Today I’m writing about the question on everyone’s lips at the moment:
How will One Direction survive without Zayn Malik?
(I’m kidding. It’s the other question.)
Right now, in the UK, the media is buzzing with personal information about the people who could be leading the country: what their hobbies are, what their families are like, their favourite fish, or how they eat a bacon sandwich. Whether we realise it or not, we are asking ourselves the questions: is this leader nice? Do we like them as a person?
These, I am sorry to tell you, are not the questions we should be asking.
- Don’t vote for a leader because they’re nice to their family
Even the cruelest dictators had friends, family, people who genuinely liked them. Even Hitler had a loving wife, and was popular enough to get elected.
Conversely, if Jesus were up for election, he could have been criticised for not being a ‘family man’ – he wasn’t married, he didn’t have children, and when his family asked to see him he said his disciples were his mother and brothers. (Luke 8:21)
Here is a better test of a leader than how nice they are to their family:
- what they say
- what they do
Their words and policies matter. How they have acted in the past matters. What they say they will do matters. (On this score, it’s probably worth noting that Jesus does significantly better than Hitler.)
We should not be asking, ‘do they seem a nice person?’ but ‘will they do good things for others?’
- Don’t vote for a leader because they’re nice to your family
It is natural to want to vote for a leader who will make things easier for us, but Christians are called to love and serve others (Matt 20:26-28, Rom 13:10, Luke 10:25-37)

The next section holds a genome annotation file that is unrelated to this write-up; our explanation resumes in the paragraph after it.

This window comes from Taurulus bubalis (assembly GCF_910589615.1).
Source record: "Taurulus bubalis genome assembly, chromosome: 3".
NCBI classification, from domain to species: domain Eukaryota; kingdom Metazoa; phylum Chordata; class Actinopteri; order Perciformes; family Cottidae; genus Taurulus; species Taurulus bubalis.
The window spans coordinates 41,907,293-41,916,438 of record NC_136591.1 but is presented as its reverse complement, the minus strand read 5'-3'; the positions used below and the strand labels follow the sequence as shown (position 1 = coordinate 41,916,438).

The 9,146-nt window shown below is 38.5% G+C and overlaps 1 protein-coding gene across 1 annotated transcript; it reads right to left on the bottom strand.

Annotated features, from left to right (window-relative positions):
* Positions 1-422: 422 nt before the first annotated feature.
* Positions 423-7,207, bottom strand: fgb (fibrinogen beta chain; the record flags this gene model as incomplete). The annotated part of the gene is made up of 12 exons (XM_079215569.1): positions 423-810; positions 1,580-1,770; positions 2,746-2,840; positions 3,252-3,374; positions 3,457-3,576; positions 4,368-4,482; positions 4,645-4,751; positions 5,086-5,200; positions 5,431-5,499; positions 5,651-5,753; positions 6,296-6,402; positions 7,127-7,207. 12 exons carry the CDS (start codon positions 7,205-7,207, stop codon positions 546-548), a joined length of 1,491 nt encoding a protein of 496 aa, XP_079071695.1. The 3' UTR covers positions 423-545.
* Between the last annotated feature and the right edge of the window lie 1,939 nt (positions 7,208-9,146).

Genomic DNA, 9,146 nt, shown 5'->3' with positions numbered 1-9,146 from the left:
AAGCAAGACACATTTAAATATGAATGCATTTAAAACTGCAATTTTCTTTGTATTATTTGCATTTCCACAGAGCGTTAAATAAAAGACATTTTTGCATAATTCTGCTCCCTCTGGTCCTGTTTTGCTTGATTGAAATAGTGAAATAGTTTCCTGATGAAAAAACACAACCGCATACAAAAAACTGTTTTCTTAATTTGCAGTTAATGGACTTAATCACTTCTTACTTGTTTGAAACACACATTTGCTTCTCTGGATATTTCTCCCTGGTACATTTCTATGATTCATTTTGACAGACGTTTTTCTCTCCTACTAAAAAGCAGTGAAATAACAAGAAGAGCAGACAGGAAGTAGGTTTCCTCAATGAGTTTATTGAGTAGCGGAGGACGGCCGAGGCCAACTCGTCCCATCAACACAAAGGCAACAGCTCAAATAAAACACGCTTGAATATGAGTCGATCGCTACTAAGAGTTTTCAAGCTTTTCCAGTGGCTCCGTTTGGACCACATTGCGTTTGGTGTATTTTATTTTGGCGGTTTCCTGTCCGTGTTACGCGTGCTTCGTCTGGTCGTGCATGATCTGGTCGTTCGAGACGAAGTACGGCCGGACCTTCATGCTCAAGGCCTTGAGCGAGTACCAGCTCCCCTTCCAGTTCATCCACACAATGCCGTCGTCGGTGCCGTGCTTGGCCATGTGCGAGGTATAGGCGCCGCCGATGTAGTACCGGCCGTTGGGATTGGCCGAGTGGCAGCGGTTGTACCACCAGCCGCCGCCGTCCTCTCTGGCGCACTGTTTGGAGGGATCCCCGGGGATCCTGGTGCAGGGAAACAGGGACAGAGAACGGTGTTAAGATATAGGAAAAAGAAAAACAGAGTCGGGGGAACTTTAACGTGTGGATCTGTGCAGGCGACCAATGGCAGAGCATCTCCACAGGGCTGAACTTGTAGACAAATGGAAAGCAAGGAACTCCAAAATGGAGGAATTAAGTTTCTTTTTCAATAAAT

When we talk about voting for who we think will be the best as a leader, do we vote for who will make things good for us, or who will look after the most vulnerable in society? Even those we don’t know personally?
This week I have had leaflets through my door from both Labour and Conservative parties, promising to reward ‘hard-working families’, which immediately gets my hackles up because it implies that those who are single, or those who are not able to work (hard or otherwise) do not merit their votes. They have divided the population into ‘valuable’ and not valuable: but every life is valuable.
Recently we have seen columnists in national newspapers decrying drowning refugees as ‘cockroaches’, politicians who advocate that we stop giving foreign aid (because ’they’ don’t matter, we do), cuts in the welfare system that are causing children to go hungry and sick and disabled people to commit suicide because their money is cut off.
As with politicians, so too with us: our character is revealed most truly not by how we treat our friends, but how we treat the ‘other’, those who differ from us.
Our character is revealed by how we treat people stigmatised by society: foreigners and refugees (including those of different religion), people of colour, the poor, the LBGT community, elderly people, single parents, disabled people, people with mental illness. Every life is valuable.
Don’t vote for a leader because they’re nice to their family. Don’t vote for a leader because they’re nice to your family. There are better questions to ask.
One would hope we love our family and friends, and want to do what’s best for them. But do we love the people turning up to food banks? Do we love the migrants drowning in the seas?
These are the questions we should be asking.
Over to you:
- What reasoning do you use when choosing who to vote for?
- What do you think about the media coverage of the General Election?
- What do you think about the idea of not voting for who will make life better for you, but for those stigmatised by society?